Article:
Technology Innovations

Archive for the ‘July’ Category


Indian-origin researchers from the University of Washington (UW) have developed a new gesture-recognition technology called WiSee that leverages Wi-Fi signals to detect specific movements, without needing sensors on the human body or cameras.

Reasearchers have shown that by using an adapted Wi-Fi router and a few wireless devices in the living room, users could control their electronics and household appliances from any room in the home with a simple gesture. Read more

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Two scientists, Professor Siddharth Ramachandran of Boston University and Alan Willner of University of Southern California, have devised a new fibre optic technology that promises to increase bandwidth dramatically, easing Internet congestion and video streaming.

The technology centers on donut-shaped laser light beams called optical vortices, in which the light twists like a tornado as it moves along the beam path, rather than in a straight line. Widely studied in molecular biology, atomic physics and quantum optics, optical vortices (also known as orbital angular momentum, or OAM, beams) were thought to be unstable in fibre, until the duo recently designed an optical fibre that can propagate them.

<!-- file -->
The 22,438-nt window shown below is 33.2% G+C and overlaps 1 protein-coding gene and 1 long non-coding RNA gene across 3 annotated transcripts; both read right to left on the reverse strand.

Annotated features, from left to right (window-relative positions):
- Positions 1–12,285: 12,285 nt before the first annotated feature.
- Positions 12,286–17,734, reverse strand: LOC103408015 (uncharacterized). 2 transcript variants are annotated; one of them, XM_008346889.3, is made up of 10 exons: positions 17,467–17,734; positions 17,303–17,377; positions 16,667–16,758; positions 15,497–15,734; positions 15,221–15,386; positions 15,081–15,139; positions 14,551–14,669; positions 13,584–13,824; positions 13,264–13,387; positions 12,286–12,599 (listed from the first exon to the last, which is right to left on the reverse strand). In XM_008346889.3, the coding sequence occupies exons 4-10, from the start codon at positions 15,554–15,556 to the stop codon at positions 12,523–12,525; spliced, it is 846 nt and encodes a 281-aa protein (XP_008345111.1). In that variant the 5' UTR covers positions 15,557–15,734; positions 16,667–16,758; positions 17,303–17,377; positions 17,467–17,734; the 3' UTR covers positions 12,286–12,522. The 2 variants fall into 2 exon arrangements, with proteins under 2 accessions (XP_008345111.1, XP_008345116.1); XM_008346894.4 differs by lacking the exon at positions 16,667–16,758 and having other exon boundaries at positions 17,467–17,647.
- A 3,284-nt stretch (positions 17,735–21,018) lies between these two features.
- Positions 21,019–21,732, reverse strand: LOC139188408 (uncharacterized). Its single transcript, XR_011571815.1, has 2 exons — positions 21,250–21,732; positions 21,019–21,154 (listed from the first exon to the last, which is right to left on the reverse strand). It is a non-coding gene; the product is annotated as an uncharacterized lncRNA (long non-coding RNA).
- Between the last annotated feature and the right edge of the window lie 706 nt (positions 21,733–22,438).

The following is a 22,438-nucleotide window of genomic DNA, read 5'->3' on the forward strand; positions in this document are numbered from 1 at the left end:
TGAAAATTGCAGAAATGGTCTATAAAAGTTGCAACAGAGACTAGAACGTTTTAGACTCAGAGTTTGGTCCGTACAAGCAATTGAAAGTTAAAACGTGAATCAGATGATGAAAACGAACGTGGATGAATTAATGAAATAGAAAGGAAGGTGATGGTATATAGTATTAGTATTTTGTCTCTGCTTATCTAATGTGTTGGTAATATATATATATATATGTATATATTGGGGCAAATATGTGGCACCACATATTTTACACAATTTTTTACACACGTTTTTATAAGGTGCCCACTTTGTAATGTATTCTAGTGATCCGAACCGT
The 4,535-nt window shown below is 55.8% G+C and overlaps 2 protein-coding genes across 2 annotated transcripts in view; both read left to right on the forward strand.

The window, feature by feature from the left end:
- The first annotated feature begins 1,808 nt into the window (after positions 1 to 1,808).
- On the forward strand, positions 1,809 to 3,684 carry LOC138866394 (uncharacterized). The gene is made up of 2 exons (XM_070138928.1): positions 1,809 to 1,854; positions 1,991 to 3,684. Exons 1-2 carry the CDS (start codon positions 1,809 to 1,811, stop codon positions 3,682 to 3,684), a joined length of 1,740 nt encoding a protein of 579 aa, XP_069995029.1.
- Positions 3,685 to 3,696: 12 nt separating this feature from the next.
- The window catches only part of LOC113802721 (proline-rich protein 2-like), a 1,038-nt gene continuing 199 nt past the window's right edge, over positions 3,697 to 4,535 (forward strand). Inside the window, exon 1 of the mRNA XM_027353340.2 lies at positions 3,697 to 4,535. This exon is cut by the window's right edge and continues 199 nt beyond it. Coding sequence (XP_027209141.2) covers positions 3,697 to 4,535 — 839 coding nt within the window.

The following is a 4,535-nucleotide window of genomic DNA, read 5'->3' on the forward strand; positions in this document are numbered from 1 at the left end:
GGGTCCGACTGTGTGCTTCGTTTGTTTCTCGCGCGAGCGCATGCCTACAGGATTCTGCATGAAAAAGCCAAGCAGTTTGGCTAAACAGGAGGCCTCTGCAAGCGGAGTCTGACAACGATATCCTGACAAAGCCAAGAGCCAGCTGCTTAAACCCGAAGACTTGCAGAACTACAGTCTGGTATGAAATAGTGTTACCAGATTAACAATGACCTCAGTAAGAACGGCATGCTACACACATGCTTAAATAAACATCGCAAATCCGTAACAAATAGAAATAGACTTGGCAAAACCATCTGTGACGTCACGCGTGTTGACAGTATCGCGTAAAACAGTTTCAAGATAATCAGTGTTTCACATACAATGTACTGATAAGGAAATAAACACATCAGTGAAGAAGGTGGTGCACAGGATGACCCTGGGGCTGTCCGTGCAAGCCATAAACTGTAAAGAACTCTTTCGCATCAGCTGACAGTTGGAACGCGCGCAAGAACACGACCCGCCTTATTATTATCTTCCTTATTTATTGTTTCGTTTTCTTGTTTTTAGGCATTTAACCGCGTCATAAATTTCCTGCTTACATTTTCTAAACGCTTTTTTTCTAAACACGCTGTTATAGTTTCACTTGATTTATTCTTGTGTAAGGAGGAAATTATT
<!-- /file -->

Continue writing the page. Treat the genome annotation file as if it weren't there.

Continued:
In the paper in journal Science, he and Willner demonstrated the stability of the beams in optical fibre and also their potential to boost Internet bandwidth.

Traditionally, bandwidth has been enhanced by increasing the number of colours, or wavelengths of data-carrying laser signals – essentially streams of 1s and 0s – sent down on an optical fibre, where the signals are processed according to colour.

Prof. Ramachandran’s and Willner’s approach combines strategies, packing several colours into each mode, and using multiple modes. In their experiments, they created an OAM fibre with four modes (an optical fibre typically has two), and showed that for each OAM mode, they could send data through a one-kilometre fibre in 10 different colours, resulting in a transmission capacity of 1.6 terabits per second. Read more


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